Movie Review with Brandon Yechout – Thor: Ragnarok

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Movie Review with Brandon Yechout – Thor: Ragnarok

Kainin Blisset

Kainin Blisset

Kainin Blisset

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As DC’s “Justice League” releases amidst a flurry of relatively poor reviews, the Marvel Cinematic Universe is still chugging ahead at full steam. Its most recent release, the third installment in the “Thor” franchise, “Thor: Ragnarok,” received enthusiastic and positive reviews nearly all across the board. Not being one that has really followed the recent stream of superhero films (aside from Marvel’s “Guardians of the Galaxy” franchise), I was interested in seeing what “Thor: Ragnarok” brought to the table that made it stand out in a genre so oversaturated in this day and age. Though I did end up enjoying the film, I am again left a bit underwhelmed and confused. I’ll elaborate in a moment.

The film’s plot concerns Thor, who has just returned to Asgard, having been made aware of the absence of his father, Odin. There, he discovers his brother Loki posing as his father, and they both travel together to Earth, where Odin has been awaiting his own death. Odin explains to Thor and Loki that he had another child, called Hela, the goddess of death, and that with his passing, she will be released from her prison and will wreak havoc upon their homeland of Asgard. Odin dies shortly afterwards, leaving Thor and Loki to face off against the nefarious Hela, who destroys Thor’s hammer and banishes both Thor and Loki to a mysterious planet of garbage, with little hope of returning to Asgard. With the looming threat of Ragnarok, a prophesized cataclysmic event that is to destroy all of Asgard, Thor must search for a way to return to and protect his homeland from both the destructive forces of Hela and Ragnarok.

The most notable aspect of the film would probably be its look. It’s overall a very pretty film, with a plethora of dazzling and colorful images present to keep the audience entranced. It’s not as pretty as, say, the most recent “Guardians of the Galaxy” film, but it still looks pretty good in its own right. All of the performances here are solid, as each lends their respective characters an appropriate and enjoyable amount of flavor. That’s the most I can say of the film, really. It was a relatively harmless and enjoyable movie. A ninety-two percent on Rotten Tomatoes, however? Absolutely not.

Firstly, I should say that the humor was fairly hit-or-miss for me. There were some moments in the film that did have me chuckling, but for every one of those moments, there was another where I was just sitting there awkwardly and silently, waiting for the gag to be done with. There wasn’t anything offensively bad in the film, in terms of humor, though. Just some jokes that worked, and an equal amount of jokes that didn’t.

I found that the film also seemed to be a bit rushed and nonsensical in some scenes, though, which is of greater concern than a few unfunny gags. For instance, Thor discovers that his brother, whom he had presumed to be dead, is still alive. There is an exchange of only a couple of sentences between them that addresses this, and nothing more. They literally only talk about the fact that he had been alive this whole time for a few seconds, and carry on with their business. Then, shortly after this scene, they encounter Doctor Strange, who is only in the film for this one scene. Doctor Strange explains to Thor and Loki that Odin is in Norway, and then sends them both directly to him. Why is Odin in Norway? I don’t know. I guess because they needed an excuse to put Doctor Strange in the film for a few minutes? Nobody questions it, and it is never explained. They speak with Odin, who tells them of the goddess of death, and then dies. Again, Odin is only present for a few minutes before he disintigrates and blows away. The characters are given a few seconds to dwell on the death of their father, before the villain immediately appears and they must do battle with her. It’s as if the film is shoving its audience along, and I felt that many important plot points, especially towards the beginning of the film, were being glossed over like they were nothing.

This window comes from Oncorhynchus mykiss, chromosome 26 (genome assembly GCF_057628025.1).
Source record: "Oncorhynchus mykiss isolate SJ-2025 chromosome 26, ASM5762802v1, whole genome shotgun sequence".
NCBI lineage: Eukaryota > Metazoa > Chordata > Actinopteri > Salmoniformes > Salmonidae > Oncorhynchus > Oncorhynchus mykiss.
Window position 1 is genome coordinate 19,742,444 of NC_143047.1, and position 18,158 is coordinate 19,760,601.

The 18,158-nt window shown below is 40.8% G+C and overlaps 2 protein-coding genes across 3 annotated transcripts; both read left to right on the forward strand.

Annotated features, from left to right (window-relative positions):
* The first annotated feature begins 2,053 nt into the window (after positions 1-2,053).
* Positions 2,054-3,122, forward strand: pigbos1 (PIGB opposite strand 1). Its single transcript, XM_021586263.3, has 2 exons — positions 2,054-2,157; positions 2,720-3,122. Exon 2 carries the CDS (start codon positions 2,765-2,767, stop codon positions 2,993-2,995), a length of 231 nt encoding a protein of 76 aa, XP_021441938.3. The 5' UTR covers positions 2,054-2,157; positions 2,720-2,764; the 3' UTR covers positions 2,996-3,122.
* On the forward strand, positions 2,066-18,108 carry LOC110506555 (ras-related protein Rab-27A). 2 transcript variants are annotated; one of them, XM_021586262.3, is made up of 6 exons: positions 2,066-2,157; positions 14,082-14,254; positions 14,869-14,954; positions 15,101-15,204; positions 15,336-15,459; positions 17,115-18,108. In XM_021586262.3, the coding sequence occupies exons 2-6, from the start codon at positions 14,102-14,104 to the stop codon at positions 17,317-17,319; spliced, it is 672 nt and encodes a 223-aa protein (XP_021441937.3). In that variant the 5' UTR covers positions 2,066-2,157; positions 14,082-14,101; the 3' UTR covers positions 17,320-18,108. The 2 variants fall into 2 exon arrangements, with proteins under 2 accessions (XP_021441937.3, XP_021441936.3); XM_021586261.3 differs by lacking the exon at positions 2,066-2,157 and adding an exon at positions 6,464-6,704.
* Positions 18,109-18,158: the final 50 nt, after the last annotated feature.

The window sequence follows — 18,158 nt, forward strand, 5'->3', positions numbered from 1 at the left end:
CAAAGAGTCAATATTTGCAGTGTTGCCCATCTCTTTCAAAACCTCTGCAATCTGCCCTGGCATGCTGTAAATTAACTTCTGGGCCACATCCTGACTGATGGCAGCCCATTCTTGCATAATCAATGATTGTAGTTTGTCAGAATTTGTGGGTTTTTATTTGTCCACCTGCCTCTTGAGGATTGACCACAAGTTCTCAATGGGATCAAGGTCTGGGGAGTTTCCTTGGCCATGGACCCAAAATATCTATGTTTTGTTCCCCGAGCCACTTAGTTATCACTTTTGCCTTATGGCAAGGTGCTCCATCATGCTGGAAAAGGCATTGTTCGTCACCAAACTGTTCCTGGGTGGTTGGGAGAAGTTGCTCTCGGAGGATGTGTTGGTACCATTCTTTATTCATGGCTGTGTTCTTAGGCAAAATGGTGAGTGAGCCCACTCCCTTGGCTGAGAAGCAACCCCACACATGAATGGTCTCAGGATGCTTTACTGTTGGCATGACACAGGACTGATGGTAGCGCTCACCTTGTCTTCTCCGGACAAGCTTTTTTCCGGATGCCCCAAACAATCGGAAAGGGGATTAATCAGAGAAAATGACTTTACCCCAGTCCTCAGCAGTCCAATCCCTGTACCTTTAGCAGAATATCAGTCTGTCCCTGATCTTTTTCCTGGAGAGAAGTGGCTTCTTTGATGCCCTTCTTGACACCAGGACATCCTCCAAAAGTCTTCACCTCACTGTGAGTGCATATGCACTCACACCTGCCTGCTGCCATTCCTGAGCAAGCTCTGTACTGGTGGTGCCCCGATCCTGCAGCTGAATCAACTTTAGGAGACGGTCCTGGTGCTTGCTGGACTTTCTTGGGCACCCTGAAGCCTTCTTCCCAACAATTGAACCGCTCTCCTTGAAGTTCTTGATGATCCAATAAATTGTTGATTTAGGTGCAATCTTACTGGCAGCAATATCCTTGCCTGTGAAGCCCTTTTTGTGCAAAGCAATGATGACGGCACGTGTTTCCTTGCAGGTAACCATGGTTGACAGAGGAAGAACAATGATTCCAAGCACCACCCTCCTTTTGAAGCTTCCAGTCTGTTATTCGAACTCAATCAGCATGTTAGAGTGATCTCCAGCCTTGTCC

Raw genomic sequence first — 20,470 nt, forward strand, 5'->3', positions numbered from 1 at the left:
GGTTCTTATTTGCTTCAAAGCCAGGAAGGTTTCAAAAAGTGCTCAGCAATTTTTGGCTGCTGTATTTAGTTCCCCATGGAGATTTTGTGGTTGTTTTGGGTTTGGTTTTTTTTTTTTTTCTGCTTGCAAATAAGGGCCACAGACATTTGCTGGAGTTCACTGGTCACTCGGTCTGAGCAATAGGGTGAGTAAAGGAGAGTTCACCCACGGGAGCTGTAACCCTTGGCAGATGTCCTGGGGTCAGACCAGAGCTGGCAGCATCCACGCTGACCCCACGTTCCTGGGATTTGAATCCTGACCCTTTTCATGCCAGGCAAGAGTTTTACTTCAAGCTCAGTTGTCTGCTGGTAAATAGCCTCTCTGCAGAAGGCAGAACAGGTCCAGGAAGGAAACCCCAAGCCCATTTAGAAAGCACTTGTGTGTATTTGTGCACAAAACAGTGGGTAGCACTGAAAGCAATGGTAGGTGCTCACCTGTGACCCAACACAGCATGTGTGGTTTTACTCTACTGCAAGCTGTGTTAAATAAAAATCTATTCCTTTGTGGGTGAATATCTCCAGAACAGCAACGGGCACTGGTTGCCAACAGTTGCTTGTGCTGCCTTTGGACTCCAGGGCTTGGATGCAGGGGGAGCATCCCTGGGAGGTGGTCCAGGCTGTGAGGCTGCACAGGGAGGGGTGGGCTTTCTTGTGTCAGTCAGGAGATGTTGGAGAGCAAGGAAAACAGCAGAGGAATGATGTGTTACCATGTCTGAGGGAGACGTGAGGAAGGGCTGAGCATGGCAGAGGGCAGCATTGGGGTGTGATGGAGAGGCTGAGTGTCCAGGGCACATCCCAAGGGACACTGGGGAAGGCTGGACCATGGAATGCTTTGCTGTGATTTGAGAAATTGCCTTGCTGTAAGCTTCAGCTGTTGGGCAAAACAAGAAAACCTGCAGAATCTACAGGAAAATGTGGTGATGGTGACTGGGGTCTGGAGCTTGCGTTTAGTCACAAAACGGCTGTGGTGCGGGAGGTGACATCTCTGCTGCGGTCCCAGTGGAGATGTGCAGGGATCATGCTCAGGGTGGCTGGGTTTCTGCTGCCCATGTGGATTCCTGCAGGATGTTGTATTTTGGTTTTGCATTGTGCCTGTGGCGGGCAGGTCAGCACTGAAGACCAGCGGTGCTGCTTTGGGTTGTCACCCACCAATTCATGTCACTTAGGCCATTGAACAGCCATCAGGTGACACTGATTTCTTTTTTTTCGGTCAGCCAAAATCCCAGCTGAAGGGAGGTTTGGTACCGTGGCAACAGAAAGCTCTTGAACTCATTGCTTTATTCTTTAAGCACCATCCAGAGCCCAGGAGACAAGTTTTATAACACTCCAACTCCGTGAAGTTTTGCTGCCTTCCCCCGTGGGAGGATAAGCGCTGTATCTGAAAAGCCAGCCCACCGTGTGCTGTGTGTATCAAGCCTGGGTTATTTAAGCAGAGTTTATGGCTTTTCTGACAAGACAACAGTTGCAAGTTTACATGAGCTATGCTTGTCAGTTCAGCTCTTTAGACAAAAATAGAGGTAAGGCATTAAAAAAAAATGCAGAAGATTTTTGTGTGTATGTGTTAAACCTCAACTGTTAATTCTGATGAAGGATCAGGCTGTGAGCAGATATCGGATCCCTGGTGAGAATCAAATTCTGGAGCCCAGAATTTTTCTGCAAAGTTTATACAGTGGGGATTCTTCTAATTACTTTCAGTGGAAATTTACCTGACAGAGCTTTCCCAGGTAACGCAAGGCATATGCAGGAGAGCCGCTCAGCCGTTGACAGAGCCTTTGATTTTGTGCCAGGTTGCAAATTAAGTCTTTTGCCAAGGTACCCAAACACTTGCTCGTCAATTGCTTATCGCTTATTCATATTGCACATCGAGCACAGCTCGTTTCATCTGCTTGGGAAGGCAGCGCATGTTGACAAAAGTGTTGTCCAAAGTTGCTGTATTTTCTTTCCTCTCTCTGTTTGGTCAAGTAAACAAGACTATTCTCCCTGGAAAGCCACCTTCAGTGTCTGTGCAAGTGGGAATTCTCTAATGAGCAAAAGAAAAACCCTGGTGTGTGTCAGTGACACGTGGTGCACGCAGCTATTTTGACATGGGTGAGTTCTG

Also, the villain sucks. I’ve not much else to say about that, really. She just sucks. She comes off as a shabbily cobbled together mess of cliches and otherwise generic villain dialogue and behavior. I understand that pointing to the cliches of a comic book movie villain may come off as a bit trite, but she is simply so bland and uninteresting that the cliches are brought to the forefront of her character, making them especially apparent, and thus, especially irritating.

Simply put, I thought “Thor: Ragnarok” was a solid, fun film. I am again underwhelmed, as the rave reception did not seem to align itself with the film I had seen, but I wouldn’t say that I was disappointed, just a bit confused. At least the film didn’t utterly bewilder me, as DC’s “Wonder Woman” did after I had seen the reviews and contrasted them against the actual film. Still, that whole situation baffles me. Did everybody else see the same movie I did? I digress. “Thor: Ragnarok” may not be as good as everybody says it is, but it’s still worth checking out if you’re looking for a good time. Brando’s rating? Three out of four stars.